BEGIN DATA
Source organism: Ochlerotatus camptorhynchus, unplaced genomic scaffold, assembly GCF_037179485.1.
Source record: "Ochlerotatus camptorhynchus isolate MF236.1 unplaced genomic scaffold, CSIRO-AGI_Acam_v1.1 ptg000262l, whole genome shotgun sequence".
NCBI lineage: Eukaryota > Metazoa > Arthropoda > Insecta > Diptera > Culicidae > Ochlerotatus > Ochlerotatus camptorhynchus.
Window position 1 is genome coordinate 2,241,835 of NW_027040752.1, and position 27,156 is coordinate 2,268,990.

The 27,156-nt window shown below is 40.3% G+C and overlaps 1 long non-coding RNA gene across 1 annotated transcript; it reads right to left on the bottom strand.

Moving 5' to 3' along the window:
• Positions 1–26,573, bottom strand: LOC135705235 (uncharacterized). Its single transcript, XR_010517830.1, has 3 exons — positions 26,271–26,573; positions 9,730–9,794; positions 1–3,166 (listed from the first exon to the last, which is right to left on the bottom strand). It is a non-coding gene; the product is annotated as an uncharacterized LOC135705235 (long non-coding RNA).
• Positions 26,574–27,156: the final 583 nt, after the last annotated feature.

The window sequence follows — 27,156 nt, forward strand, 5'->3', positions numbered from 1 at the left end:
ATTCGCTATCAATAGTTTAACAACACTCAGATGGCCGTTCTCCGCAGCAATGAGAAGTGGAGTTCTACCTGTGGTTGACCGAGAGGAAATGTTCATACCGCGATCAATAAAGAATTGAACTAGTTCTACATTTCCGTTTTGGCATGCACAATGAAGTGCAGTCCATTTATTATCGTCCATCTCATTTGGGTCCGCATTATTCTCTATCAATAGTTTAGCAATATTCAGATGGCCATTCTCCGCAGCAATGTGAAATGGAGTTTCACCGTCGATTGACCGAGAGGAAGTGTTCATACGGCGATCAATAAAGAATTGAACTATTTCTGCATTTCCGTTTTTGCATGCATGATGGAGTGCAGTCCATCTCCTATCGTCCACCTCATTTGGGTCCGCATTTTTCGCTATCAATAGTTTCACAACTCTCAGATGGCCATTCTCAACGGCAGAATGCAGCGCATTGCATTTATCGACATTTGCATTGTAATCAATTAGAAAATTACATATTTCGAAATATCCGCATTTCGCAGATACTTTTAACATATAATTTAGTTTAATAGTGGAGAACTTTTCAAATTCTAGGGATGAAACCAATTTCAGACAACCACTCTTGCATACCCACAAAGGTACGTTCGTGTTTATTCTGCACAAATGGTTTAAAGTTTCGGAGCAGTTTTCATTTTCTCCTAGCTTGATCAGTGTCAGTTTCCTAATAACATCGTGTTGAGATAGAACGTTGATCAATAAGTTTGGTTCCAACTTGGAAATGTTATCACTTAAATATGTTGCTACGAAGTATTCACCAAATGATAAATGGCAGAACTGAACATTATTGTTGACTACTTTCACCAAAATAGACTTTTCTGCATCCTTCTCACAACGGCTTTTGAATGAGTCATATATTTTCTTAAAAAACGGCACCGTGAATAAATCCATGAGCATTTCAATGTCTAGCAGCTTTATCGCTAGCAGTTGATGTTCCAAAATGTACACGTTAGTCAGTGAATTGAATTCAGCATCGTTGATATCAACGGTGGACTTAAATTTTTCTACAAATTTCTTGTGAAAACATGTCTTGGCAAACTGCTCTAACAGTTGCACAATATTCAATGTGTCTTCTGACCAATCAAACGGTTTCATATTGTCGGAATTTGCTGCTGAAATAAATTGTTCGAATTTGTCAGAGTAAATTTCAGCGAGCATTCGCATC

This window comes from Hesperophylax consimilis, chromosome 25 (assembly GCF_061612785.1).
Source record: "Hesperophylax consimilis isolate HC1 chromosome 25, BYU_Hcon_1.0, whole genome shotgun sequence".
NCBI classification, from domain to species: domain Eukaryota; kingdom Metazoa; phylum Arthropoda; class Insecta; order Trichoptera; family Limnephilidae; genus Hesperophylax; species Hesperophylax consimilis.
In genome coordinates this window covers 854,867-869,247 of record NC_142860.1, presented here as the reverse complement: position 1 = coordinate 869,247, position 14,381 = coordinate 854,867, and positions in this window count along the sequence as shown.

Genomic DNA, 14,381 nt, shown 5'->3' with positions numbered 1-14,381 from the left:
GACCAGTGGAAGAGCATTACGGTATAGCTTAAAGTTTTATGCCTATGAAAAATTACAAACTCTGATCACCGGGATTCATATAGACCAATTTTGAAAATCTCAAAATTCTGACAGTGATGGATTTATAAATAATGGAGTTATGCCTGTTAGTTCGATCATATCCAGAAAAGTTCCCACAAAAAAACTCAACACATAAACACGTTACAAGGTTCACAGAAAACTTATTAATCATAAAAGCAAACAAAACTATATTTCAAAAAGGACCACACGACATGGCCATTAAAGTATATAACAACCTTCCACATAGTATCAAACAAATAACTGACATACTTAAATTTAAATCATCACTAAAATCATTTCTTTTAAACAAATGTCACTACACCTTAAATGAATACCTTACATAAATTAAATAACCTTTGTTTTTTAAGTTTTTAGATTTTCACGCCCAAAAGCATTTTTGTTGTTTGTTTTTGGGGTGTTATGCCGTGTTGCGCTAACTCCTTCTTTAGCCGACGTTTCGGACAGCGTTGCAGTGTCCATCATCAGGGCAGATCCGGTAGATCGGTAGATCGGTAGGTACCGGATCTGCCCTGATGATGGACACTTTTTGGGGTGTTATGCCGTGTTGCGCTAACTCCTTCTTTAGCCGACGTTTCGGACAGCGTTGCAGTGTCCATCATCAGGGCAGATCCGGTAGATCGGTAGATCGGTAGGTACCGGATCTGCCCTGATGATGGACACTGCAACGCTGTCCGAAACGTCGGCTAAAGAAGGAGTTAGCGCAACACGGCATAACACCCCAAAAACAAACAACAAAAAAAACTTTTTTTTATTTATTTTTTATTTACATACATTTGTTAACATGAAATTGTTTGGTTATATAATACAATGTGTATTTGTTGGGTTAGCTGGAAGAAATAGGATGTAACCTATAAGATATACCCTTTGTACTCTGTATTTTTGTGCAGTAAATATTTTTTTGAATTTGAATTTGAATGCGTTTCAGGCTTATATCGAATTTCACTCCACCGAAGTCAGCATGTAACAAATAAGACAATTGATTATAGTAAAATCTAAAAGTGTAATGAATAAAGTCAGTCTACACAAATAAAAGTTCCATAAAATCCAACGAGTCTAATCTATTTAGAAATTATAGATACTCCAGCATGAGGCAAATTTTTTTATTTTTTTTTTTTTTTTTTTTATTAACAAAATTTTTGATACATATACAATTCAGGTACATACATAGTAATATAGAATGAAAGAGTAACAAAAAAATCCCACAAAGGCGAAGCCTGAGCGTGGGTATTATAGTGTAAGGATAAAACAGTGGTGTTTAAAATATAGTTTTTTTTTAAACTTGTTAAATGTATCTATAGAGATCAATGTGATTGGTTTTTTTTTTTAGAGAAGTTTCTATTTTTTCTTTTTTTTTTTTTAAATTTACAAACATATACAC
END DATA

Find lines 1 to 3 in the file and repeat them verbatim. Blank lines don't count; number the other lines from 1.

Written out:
Source organism: Ochlerotatus camptorhynchus, unplaced genomic scaffold, assembly GCF_037179485.1.
Source record: "Ochlerotatus camptorhynchus isolate MF236.1 unplaced genomic scaffold, CSIRO-AGI_Acam_v1.1 ptg000262l, whole genome shotgun sequence".
NCBI lineage: Eukaryota > Metazoa > Arthropoda > Insecta > Diptera > Culicidae > Ochlerotatus > Ochlerotatus camptorhynchus.